We have recently reported on an important European Court of Human Rights decision (Barbulescu) in which the ECHR held that Mr Barbulescu’s emails should not have formed evidence against him during his dismissal for excessive use of personal messaging during work time.

This was because the personal messaging in question, albeit on a company messaging account, comprised 45 pages of messages exchanged with his brother and his fiancée, some of them of an intimate nature. In the circumstances of this particular case, the ECHR found that the relevant company policy meant that there was no reasonable expectation amongst employees that their communications would be monitored. This was despite the fact that the company had circulated an information notice telling employees that private use of the internet was forbidden, and that their work would be monitored and the Court’s conclusion that Mr Barbulescu had in fact the notice. Consequently, Mr Barbulescu’s ‘Article 8’ human rights (to a private life) had been infringed.

This has widely been viewed as an alarming development by employers here in the UK. Where should employers draw the line between what the Court recognised as a legitimate interest in the smooth running of their operations, and the right of employees have to a private life?

Certainly, it used to be the case that a company policy or the contract of employment reminding employees that they should expect no privacy at all in the workplace would be sufficient. This is no longer the case. As the Court suggested, employees’ rights to a private life should not be whittled down to nothing just because they are at work.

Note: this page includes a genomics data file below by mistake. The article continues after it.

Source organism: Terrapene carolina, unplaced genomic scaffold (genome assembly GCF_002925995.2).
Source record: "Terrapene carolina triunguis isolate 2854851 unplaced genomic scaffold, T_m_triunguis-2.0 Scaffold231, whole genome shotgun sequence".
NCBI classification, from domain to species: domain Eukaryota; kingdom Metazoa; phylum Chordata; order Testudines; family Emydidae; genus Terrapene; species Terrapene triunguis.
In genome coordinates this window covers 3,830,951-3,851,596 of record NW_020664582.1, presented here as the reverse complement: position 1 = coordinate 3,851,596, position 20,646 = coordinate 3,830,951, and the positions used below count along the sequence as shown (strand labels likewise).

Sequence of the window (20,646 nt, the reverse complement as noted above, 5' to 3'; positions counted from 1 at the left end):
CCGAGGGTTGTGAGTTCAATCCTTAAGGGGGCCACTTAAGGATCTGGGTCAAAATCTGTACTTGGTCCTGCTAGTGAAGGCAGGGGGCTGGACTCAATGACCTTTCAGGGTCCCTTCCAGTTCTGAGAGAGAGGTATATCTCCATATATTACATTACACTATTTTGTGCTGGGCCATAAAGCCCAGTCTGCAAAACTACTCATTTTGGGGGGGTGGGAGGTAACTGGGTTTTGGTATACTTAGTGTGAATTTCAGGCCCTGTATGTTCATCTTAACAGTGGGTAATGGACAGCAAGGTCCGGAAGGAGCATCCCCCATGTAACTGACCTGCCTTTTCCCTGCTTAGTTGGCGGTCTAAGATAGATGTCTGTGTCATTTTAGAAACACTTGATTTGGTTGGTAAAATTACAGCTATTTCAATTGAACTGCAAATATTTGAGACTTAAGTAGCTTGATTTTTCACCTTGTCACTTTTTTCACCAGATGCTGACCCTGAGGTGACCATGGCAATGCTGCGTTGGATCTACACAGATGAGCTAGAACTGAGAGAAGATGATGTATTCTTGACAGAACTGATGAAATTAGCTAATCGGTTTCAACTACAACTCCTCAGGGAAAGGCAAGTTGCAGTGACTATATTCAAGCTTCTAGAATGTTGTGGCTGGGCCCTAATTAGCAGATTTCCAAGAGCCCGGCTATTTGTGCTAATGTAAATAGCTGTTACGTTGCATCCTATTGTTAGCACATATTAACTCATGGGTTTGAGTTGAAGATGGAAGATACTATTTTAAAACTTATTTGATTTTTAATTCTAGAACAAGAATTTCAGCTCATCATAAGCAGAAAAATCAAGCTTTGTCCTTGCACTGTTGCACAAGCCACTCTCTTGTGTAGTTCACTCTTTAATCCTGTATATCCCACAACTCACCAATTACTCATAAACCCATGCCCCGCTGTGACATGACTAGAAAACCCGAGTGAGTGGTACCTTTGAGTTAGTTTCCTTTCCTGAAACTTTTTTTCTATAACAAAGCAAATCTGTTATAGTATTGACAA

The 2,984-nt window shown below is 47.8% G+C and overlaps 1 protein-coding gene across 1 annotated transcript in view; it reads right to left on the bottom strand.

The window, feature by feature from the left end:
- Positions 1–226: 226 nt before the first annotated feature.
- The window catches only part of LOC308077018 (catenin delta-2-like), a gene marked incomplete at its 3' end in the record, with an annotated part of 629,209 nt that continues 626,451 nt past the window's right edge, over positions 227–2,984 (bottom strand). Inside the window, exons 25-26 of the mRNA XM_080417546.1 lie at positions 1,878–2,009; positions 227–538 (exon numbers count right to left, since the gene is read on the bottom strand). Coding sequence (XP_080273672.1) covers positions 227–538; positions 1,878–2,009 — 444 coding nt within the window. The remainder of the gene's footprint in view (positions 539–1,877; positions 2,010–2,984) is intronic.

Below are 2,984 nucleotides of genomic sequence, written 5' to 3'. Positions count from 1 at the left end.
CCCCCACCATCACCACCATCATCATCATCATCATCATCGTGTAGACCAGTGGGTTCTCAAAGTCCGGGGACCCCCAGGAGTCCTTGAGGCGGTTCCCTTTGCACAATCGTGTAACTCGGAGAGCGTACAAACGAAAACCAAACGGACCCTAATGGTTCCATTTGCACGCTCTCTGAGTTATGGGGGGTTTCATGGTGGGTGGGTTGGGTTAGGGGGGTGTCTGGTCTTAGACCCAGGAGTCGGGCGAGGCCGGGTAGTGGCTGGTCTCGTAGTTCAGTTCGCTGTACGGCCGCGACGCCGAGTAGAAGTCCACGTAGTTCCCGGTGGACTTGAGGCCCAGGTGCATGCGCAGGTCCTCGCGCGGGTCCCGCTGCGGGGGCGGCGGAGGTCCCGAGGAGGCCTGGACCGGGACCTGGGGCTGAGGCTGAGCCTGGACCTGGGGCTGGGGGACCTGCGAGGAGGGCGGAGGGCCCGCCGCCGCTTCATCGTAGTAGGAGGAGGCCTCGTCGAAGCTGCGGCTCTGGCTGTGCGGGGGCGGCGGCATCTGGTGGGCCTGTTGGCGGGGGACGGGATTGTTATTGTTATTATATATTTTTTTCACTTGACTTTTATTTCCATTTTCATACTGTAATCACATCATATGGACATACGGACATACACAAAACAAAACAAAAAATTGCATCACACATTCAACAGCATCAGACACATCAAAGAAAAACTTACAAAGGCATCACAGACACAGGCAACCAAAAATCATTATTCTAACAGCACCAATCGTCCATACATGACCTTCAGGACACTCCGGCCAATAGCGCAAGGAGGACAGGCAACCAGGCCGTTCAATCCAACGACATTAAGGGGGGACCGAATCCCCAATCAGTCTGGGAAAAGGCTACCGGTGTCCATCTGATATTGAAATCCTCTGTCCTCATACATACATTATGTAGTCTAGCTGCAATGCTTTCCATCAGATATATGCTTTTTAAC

Practical steps we suggest in order to strike the right balance are as follows (although, as usual, individual circumstances and business requirements need to be properly assessed):

  • Notify employees in clear, separate, terms that they can expect their communications and internet usage to be monitored.
  • Explain how this will be done, and when.
  • Explain why it is being done.

An assessment should also be made, and recorded somewhere, considering whether or not the monitoring is more than is strictly necessary to achieve the company’s objectives. To this end, we recommend that companies make a note of having considered the following:

  • Why it is doing the monitoring, how and when.
  • What consequences these might have for employees.
  • How any negative consequences on employees can be minimised.
  • How the intrusiveness of the monitoring can be minimised (e.g. by monitoring quantity rather than content of communications, restricting ambit of CCTV coverage etc.)
  • Who should have access to the material being monitored.
  • Whether monitoring of all communications is necessary, or just some of it. For instance, some employers will not monitor the content of communications marked personal.

If you have any questions about whether or not you can monitor employees’ communications, or whether, as an employee, you should have had yours monitored, please talk to our expert team. This may be particularly relevant where there has been a dispute, or a dispute is envisaged.

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